(page 2 of 3)
My heart is broken—or my ego, sometimes you can’t really tell—anyway, I just got dumped so I think I am allowed to break a law here and there, right comrade?
In County Jail, everyone has to be medically evaluated and X-rayed. They ask a series of questions. Most of them are easy; are you allergic to any medication? No. Do you feel like hurting yourself or someone else? No. Are you depressed? No (but, truthfully, yes, everyone is; if you’re in jail and not depressed, you are a psychopath). Most of these are a simple no. I, however, slipped.
“Have you ever been in a mental institution?”
“I’m sorry. Was that a ‘yes?’”
“Well, yea, but that was eight or nine years ago.”
“Why were you in there?”
“Well, I was depressed.”
“Did you try to kill yourself?”
We are driving down Sunset Boulevard. I am feeling much, much better. Then we hear sirens and see red and blue lights flashing in the rearview mirror. Robert says, Oh shit. I don’t see what the big deal is. I will simply apologize for driving too fast and blasting my music, but, officer, sir, check out my system—it’s pretty tight you have to admit; my heart is broken—or my ego, sometimes you can’t really tell—anyway, I just got dumped so I think I am allowed to break a law here and there, right comrade?
She is more distant than usual. I try not to pay attention. She sighs heavily. I still try not to pay attention, exercising the futility of avoiding the inevitable. I ask what’s wrong (in retrospect, I regret it). She says, “I think we should break up.”
I say, “Yea, ‘bout time.” I finish writing, email my stories to the editor. I walk to the bathroom, look into the mirror, open my mouth, inspect my teeth, my eyes, my face. I am not ugly. But I lack some basic characteristics of traditional male handsomeness, like a strong jaw line. I have a squishy crooked nose (broken many years ago at a metal show) and fat cheeks; my features are soft. I am too thin. My hair is thinning out. My lips are too big. I have scars on my face from popping too many zits. I like my eyebrows and eyes though. I think I have nice eyes, friendly, caring, with long eyelashes that give me a slight look of femininity which is fine if it’s only in the eyes and nowhere else. I get dressed and head out. I announce my departure. She nods compassionately. About a month ago she had touched my foot as I was lying on the coach watching TV. Her nodding with upturned eyebrows is the second sweetest thing she’s done for me. I walk away.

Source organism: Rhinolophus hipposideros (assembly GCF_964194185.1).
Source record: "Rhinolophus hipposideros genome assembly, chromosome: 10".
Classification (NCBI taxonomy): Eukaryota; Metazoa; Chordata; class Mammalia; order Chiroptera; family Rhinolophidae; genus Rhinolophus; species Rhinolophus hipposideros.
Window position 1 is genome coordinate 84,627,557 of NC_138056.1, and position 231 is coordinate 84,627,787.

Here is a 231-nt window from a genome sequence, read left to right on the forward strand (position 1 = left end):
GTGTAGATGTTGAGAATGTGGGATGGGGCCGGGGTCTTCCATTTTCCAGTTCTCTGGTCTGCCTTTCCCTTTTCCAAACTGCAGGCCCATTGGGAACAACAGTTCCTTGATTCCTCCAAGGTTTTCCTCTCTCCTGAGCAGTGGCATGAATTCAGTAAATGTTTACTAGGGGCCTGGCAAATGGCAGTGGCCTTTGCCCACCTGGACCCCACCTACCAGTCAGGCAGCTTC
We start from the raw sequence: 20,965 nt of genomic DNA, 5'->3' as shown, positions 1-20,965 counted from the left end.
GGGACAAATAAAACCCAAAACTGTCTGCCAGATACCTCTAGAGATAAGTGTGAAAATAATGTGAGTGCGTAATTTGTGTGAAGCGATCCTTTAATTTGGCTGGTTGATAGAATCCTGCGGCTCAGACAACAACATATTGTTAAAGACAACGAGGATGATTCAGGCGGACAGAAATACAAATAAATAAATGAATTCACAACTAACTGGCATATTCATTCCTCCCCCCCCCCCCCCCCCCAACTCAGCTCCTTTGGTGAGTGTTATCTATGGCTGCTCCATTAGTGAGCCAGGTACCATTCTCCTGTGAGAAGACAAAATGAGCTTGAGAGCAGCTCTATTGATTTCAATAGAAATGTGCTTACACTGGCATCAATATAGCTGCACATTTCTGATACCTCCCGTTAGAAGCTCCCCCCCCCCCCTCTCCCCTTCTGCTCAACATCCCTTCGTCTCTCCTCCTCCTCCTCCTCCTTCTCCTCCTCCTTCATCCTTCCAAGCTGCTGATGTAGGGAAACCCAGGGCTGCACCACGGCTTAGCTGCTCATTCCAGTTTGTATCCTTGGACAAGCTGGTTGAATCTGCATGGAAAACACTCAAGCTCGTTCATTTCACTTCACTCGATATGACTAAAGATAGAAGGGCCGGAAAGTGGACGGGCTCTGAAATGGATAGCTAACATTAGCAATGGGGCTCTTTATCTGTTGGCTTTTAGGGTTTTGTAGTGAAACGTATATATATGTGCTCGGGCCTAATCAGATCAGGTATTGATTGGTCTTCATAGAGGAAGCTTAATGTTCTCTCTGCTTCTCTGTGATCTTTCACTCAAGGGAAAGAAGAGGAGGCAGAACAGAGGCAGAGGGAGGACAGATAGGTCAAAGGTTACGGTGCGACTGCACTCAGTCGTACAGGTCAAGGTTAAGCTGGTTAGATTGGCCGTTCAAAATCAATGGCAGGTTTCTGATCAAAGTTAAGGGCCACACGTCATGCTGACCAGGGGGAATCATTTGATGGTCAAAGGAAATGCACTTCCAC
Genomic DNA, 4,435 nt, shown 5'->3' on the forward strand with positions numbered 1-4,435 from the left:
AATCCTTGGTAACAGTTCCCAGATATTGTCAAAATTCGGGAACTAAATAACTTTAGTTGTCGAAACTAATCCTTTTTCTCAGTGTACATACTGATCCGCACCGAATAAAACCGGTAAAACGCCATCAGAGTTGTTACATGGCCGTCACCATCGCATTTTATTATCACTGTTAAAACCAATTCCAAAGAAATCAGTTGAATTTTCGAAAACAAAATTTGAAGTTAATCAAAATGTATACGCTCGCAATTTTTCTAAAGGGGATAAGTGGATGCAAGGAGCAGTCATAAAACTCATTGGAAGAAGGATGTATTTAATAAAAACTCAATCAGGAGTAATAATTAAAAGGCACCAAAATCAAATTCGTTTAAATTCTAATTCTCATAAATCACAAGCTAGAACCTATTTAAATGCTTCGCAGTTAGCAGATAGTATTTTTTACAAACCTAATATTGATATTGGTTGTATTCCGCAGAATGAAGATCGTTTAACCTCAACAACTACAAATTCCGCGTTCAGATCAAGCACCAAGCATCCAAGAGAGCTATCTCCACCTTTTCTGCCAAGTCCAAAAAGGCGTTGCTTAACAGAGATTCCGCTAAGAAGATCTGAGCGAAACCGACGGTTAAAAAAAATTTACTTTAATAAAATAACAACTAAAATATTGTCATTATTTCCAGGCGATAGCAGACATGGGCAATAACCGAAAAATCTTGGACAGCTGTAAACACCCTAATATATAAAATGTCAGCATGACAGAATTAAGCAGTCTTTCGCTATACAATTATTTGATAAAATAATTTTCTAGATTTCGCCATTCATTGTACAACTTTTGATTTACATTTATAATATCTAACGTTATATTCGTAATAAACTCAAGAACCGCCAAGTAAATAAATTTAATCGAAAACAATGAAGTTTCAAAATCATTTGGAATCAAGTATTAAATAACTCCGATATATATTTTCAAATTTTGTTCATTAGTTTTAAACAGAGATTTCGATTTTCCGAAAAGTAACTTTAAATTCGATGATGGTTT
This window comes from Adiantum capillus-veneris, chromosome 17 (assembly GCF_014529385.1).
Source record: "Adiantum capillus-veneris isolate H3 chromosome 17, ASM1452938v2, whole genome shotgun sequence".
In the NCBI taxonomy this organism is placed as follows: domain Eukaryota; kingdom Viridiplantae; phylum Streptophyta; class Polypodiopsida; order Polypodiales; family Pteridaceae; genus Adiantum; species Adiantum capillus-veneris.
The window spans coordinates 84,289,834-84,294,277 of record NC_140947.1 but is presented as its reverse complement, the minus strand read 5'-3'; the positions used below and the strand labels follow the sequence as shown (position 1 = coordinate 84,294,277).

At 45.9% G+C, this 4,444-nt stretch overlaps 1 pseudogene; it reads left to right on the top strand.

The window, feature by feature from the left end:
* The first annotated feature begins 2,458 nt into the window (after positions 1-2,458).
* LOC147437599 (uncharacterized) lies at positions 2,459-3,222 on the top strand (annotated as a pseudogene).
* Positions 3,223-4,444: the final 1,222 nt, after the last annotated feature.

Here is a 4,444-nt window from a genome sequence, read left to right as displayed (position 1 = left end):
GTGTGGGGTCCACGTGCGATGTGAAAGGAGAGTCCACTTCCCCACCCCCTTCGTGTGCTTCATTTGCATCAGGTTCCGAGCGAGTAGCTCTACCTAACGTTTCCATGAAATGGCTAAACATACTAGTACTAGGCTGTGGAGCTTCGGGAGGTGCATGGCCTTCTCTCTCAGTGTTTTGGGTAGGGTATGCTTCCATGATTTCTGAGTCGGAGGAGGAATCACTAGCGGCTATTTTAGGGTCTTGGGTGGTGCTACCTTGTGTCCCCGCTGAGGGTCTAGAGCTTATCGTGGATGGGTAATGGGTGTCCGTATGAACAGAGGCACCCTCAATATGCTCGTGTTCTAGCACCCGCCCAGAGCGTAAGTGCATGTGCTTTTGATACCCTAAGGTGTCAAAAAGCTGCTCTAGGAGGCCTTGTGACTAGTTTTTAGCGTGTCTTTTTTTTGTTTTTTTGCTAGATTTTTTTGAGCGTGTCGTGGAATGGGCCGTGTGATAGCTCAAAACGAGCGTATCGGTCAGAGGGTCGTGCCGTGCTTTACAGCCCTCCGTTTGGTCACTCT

We are lead into our dorm, E-pod. Everyone in here is mentally unstable or has a medical problem, supposedly. Some of us just lied so that we wouldn’t be in general population. In here, no one cares about race; African-Americans hang out with Latinos and whites; the paisas
(the more recent immigrants) hang out with the tattooed second or third generation Mexican Southside gangsters (Sureños
). My brother, a once-upon-a-time gangster and overly-experienced felon advises me to hang out with the paisas
and not the Sureños
; they’re less likely to start shit.
Some of the paisas
are facing deportation. A Honduran that we call Katracho
says he stole a car and crashed it over a median. He has two identities, one has an extensive police record and the other is clean and a legal resident, more or less. When he burned out one of his identities, he switched to the other. Another paisa
, a Salvadoran, lied about being a Mexican resident alien. He, too, is getting deported.
I fantasize about organizing the prisoners and talking about the profiteering Prison Industrial Complex with its highly-influential corrections officer union, the backwards and repressive parole restrictions (the majority of prisoners are here not for original crimes, but for minor parole violations), the failed and so-called “war on drugs” that criminalizes the poorer communities that just happen to be home to people of color, the private for-profit prison systems, the undemocratic policy of taking people’s ability to vote away for having a felony on their record.
The Last Days of Los Angeles #2 continues...